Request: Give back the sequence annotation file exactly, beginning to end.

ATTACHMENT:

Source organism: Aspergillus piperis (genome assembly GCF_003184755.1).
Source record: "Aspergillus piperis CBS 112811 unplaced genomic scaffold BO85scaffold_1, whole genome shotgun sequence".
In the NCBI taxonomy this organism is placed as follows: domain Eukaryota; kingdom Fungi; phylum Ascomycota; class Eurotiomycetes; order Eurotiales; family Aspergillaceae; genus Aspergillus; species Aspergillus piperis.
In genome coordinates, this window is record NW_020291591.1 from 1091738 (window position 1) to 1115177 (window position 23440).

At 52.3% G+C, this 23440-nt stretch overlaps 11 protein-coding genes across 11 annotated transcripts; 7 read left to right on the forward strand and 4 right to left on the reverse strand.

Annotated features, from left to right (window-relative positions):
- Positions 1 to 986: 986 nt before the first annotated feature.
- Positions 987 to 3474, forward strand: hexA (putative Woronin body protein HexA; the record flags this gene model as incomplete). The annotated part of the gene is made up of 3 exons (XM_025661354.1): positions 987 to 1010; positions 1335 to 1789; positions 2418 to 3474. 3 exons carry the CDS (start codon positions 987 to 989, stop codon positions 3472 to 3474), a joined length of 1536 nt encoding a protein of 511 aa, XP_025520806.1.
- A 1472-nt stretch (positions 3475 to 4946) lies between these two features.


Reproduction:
Source organism: Aspergillus piperis (genome assembly GCF_003184755.1).
Source record: "Aspergillus piperis CBS 112811 unplaced genomic scaffold BO85scaffold_1, whole genome shotgun sequence".
In the NCBI taxonomy this organism is placed as follows: domain Eukaryota; kingdom Fungi; phylum Ascomycota; class Eurotiomycetes; order Eurotiales; family Aspergillaceae; genus Aspergillus; species Aspergillus piperis.
In genome coordinates, this window is record NW_020291591.1 from 1091738 (window position 1) to 1115177 (window position 23440).

At 52.3% G+C, this 23440-nt stretch overlaps 11 protein-coding genes across 11 annotated transcripts; 7 read left to right on the forward strand and 4 right to left on the reverse strand.

Annotated features, from left to right (window-relative positions):
- Positions 1 to 986: 986 nt before the first annotated feature.
- Positions 987 to 3474, forward strand: hexA (putative Woronin body protein HexA; the record flags this gene model as incomplete). The annotated part of the gene is made up of 3 exons (XM_025661354.1): positions 987 to 1010; positions 1335 to 1789; positions 2418 to 3474. 3 exons carry the CDS (start codon positions 987 to 989, stop codon positions 3472 to 3474), a joined length of 1536 nt encoding a protein of 511 aa, XP_025520806.1.
- A 1472-nt stretch (positions 3475 to 4946) lies between these two features.